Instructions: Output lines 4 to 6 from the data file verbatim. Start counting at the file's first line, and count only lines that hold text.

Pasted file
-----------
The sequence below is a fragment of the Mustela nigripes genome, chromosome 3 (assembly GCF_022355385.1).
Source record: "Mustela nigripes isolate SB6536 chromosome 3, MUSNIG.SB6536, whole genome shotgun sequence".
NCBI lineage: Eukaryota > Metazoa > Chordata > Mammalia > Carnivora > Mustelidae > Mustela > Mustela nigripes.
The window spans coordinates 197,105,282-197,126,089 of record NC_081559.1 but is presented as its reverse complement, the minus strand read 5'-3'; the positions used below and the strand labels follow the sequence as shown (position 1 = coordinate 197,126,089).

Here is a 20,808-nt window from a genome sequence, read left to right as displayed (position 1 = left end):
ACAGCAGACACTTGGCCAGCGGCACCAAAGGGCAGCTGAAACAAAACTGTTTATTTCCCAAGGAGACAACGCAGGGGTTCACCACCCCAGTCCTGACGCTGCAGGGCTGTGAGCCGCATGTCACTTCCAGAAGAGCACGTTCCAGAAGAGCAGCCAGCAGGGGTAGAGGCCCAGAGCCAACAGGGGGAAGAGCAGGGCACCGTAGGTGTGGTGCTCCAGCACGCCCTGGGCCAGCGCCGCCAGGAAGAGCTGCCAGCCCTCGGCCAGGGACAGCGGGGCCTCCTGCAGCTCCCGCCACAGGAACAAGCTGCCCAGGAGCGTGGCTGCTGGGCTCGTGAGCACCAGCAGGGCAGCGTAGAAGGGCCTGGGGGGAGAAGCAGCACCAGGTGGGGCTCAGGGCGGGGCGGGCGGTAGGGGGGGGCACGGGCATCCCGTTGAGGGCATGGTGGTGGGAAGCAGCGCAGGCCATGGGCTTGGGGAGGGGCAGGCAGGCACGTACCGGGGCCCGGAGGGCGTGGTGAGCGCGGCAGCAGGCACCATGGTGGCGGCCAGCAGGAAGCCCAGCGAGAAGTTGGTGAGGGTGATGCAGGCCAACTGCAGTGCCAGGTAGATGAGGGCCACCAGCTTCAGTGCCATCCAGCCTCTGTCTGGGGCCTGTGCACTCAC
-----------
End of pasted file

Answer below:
The window spans coordinates 197,105,282-197,126,089 of record NC_081559.1 but is presented as its reverse complement, the minus strand read 5'-3'; the positions used below and the strand labels follow the sequence as shown (position 1 = coordinate 197,126,089).

Here is a 20,808-nt window from a genome sequence, read left to right as displayed (position 1 = left end):
ACAGCAGACACTTGGCCAGCGGCACCAAAGGGCAGCTGAAACAAAACTGTTTATTTCCCAAGGAGACAACGCAGGGGTTCACCACCCCAGTCCTGACGCTGCAGGGCTGTGAGCCGCATGTCACTTCCAGAAGAGCACGTTCCAGAAGAGCAGCCAGCAGGGGTAGAGGCCCAGAGCCAACAGGGGGAAGAGCAGGGCACCGTAGGTGTGGTGCTCCAGCACGCCCTGGGCCAGCGCCGCCAGGAAGAGCTGCCAGCCCTCGGCCAGGGACAGCGGGGCCTCCTGCAGCTCCCGCCACAGGAACAAGCTGCCCAGGAGCGTGGCTGCTGGGCTCGTGAGCACCAGCAGGGCAGCGTAGAAGGGCCTGGGGGGAGAAGCAGCACCAGGTGGGGCTCAGGGCGGGGCGGGCGGTAGGGGGGGGCACGGGCATCCCGTTGAGGGCATGGTGGTGGGAAGCAGCGCAGGCCATGGGCTTGGGGAGGGGCAGGCAGGCACGTACCGGGGCCCGGAGGGCGTGGTGAGCGCGGCAGCAGGCACCATGGTGGCGGCCAGCAGGAAGCCCAGCGAGAAGTTGGTGAGGGTGATGCAGGCCAACTGCAGTGCCAGGTAGATGAGGGCCACCAGCTTCAGTGCCATCCAGCCTCTGTCTGGGGCCTGTGCACTCAC